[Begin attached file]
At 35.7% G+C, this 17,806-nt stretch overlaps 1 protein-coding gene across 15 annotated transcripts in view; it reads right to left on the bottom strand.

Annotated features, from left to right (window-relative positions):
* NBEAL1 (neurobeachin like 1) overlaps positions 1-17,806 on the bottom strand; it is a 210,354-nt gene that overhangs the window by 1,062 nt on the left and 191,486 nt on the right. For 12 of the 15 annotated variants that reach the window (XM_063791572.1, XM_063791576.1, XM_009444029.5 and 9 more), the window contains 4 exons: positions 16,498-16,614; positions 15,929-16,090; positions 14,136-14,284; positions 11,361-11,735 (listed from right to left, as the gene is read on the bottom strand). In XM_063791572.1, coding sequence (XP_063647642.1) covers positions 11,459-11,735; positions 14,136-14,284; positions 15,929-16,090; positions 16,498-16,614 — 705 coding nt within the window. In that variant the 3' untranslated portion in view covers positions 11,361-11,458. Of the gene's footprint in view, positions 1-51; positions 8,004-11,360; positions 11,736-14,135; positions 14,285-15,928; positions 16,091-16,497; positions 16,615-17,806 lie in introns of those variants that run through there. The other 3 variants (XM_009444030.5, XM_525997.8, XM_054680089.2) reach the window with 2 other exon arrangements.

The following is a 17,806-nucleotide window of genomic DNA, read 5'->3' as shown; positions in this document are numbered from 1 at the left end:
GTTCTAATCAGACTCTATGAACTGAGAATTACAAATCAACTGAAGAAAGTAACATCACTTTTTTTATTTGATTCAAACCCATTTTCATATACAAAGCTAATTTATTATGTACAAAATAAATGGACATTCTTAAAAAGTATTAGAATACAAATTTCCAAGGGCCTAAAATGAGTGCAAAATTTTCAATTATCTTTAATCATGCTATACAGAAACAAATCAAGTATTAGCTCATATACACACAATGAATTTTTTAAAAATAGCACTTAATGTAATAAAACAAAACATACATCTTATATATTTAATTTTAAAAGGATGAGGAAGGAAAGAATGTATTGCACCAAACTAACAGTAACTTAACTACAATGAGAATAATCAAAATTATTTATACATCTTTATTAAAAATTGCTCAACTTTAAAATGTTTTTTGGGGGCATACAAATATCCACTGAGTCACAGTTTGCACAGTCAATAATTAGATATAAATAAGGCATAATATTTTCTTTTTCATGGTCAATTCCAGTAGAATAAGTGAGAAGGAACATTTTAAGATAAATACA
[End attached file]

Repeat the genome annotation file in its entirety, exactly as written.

At 35.7% G+C, this 17,806-nt stretch overlaps 1 protein-coding gene across 15 annotated transcripts in view; it reads right to left on the bottom strand.

Annotated features, from left to right (window-relative positions):
* NBEAL1 (neurobeachin like 1) overlaps positions 1-17,806 on the bottom strand; it is a 210,354-nt gene that overhangs the window by 1,062 nt on the left and 191,486 nt on the right. For 12 of the 15 annotated variants that reach the window (XM_063791572.1, XM_063791576.1, XM_009444029.5 and 9 more), the window contains 4 exons: positions 16,498-16,614; positions 15,929-16,090; positions 14,136-14,284; positions 11,361-11,735 (listed from right to left, as the gene is read on the bottom strand). In XM_063791572.1, coding sequence (XP_063647642.1) covers positions 11,459-11,735; positions 14,136-14,284; positions 15,929-16,090; positions 16,498-16,614 — 705 coding nt within the window. In that variant the 3' untranslated portion in view covers positions 11,361-11,458. Of the gene's footprint in view, positions 1-51; positions 8,004-11,360; positions 11,736-14,135; positions 14,285-15,928; positions 16,091-16,497; positions 16,615-17,806 lie in introns of those variants that run through there. The other 3 variants (XM_009444030.5, XM_525997.8, XM_054680089.2) reach the window with 2 other exon arrangements.

The following is a 17,806-nucleotide window of genomic DNA, read 5'->3' as shown; positions in this document are numbered from 1 at the left end:
GTTCTAATCAGACTCTATGAACTGAGAATTACAAATCAACTGAAGAAAGTAACATCACTTTTTTTATTTGATTCAAACCCATTTTCATATACAAAGCTAATTTATTATGTACAAAATAAATGGACATTCTTAAAAAGTATTAGAATACAAATTTCCAAGGGCCTAAAATGAGTGCAAAATTTTCAATTATCTTTAATCATGCTATACAGAAACAAATCAAGTATTAGCTCATATACACACAATGAATTTTTTAAAAATAGCACTTAATGTAATAAAACAAAACATACATCTTATATATTTAATTTTAAAAGGATGAGGAAGGAAAGAATGTATTGCACCAAACTAACAGTAACTTAACTACAATGAGAATAATCAAAATTATTTATACATCTTTATTAAAAATTGCTCAACTTTAAAATGTTTTTTGGGGGCATACAAATATCCACTGAGTCACAGTTTGCACAGTCAATAATTAGATATAAATAAGGCATAATATTTTCTTTTTCATGGTCAATTCCAGTAGAATAAGTGAGAAGGAACATTTTAAGATAAATACA